Tribal Nations Exempt From Biden's Suspension Of New Federal Oil And Gas Leases
On Wednesday, President Joe Biden ordered a temporary suspension of new leasing and permitting for oil and gas development on public lands. But the order will not apply to tribal lands.
"The order does not restrict energy activities on lands that the United States holds in trust for Tribes," the White House announced . "The Secretary of the Interior will continue to consult with Tribes regarding the development and management of renewable and conventional energy resources, in conformance with the U.S. government's trust responsibilities."
The clarification comes after the Interior Department's initial leasing moratorium did not explicitly mention tribal lands, drawing backlash from leaders of oil and gas producing tribes.
"Your order is a direct attack on our economy, sovereignty, and our right to self-determination," Chairman Luke Duncan of the Ute Indian Tribe wrote in a letter to the department. "Indian lands are not federal public lands. Any action on our lands and interests can only be taken after effective tribal consultation."From the Crow Tribe in Montana to the Jicarilla Apache Nation in New Mexico, many reservation economies in the Mountain West rely heavily on fossil fuel extraction and production. And unlike state and local governments, those tribes don't have a tax base to fall back on.
Stephen Fast Horse, a member of the Northern Arapaho Business Council, said royalties from oil and gas leasing pay for social services on the Wind River Reservation in Wyoming, and for per-capita payments that have helped Northern Arapaho tribal citizens survive the pandemic.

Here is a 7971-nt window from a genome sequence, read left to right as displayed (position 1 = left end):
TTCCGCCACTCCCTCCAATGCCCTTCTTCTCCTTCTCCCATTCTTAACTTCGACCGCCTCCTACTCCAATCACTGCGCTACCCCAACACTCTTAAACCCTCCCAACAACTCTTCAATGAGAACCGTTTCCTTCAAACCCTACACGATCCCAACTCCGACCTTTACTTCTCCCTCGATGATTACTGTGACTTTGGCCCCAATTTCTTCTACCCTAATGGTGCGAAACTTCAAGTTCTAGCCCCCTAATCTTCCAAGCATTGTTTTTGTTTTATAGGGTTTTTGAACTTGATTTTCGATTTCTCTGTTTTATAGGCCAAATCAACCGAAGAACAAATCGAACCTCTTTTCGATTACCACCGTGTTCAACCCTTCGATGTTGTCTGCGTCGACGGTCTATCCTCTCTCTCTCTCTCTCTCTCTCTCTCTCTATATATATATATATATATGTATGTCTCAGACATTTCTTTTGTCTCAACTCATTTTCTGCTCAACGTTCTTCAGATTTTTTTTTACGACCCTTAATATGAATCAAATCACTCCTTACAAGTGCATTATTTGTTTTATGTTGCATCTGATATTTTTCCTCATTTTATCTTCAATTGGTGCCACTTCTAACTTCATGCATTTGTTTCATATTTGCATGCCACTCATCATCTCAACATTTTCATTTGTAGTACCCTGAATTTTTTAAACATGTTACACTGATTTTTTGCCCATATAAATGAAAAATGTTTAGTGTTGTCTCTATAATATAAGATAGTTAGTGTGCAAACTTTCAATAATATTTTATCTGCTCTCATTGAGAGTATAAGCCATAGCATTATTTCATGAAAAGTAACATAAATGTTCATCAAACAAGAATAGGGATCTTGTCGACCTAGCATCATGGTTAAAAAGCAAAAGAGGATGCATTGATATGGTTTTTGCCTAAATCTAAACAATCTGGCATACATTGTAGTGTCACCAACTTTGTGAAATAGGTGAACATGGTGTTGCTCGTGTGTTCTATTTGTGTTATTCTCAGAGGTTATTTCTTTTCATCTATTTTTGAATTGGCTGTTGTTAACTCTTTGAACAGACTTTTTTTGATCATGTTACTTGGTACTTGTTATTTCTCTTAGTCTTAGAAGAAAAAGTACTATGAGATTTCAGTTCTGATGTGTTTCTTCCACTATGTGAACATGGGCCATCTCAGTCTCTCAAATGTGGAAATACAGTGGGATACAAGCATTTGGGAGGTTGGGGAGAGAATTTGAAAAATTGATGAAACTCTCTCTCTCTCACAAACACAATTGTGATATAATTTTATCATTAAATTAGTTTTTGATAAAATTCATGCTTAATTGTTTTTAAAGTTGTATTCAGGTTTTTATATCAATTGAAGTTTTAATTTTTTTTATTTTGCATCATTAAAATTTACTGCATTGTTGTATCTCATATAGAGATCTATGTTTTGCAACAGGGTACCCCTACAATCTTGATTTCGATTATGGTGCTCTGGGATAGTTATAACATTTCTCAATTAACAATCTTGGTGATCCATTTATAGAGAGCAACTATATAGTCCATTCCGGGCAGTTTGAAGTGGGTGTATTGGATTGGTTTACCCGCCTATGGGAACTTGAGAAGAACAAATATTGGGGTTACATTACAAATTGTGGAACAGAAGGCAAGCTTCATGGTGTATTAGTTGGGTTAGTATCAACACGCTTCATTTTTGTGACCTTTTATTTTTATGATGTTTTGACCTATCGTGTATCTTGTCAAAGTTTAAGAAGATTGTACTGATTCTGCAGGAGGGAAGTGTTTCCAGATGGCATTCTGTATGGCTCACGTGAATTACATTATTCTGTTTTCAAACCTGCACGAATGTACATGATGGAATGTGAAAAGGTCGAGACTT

"[The payments] ensure that our tribal members can follow the protocols of our reservation's stay-at-home order and the CDC guidelines," Fast Horse said.
After Wednesday's announcement that tribes would be exempt from the leasing suspension, he breathed a sigh of relief.
"Something like that would impact all of us oil and gas tribes pretty badly. It would cripple us, it would set back our ability to function," Fast Horse said.The issue is thornier for tribal climate and environmental activists. Dallas Goldtooth, an organizer with the non-profit Indigenous Environmental Network, said it's refreshing to see the Biden administration respecting tribes' sovereign right to make decisions about their land.
"With that being said, it's a dual-edged sword," Goldtooth said. "There are a number of tribes who are deeply invested in the fossil fuel economy. And we are extremely disappointed that those tribal nations choose to use their sovereignty to continue to plunder Mother Earth."Moving forward, Goldtooth hopes the Biden administration will include tribal nations in orders meant to address climate change, and support them in divesting from the fossil fuel industry.
Biden's tribal nations platform includes a pledge to do just that. According to Eric Henson, a researcher with the Harvard Project on American Indian Economic Development, following through will require investment in the "building blocks" of a diversified economy on rural reservations, including quality healthcare, education, and physical infrastructure.
"Is there any reason why the next stimulus bill could not earmark a substantial amount of funding for wind and solar development on tribal lands?" he said. "Some of the [oil and gas reliant] tribes have incredible potential for things like wind power production, but they're far from market centers, so you need very expensive transmission investments. But there's no reason why that's impossible at the federal level."
On the whole, Henson said Wednesday's announcement is a win for tribal self-determination, and signals a potential shift towards a more equal relationship between tribal nations and the federal government.This story was produced by the Mountain West News Bureau, a collaboration between Wyoming Public Media, Boise State Public Radio in Idaho, KUNR in Nevada, the O'Connor Center for the Rocky Mountain West in Montana, KUNC in Colorado, KUNM in New Mexico, with support from affiliate stations across the region. Funding for the Mountain West News Bureau is provided in part by the Corporation for Public Broadcasting.
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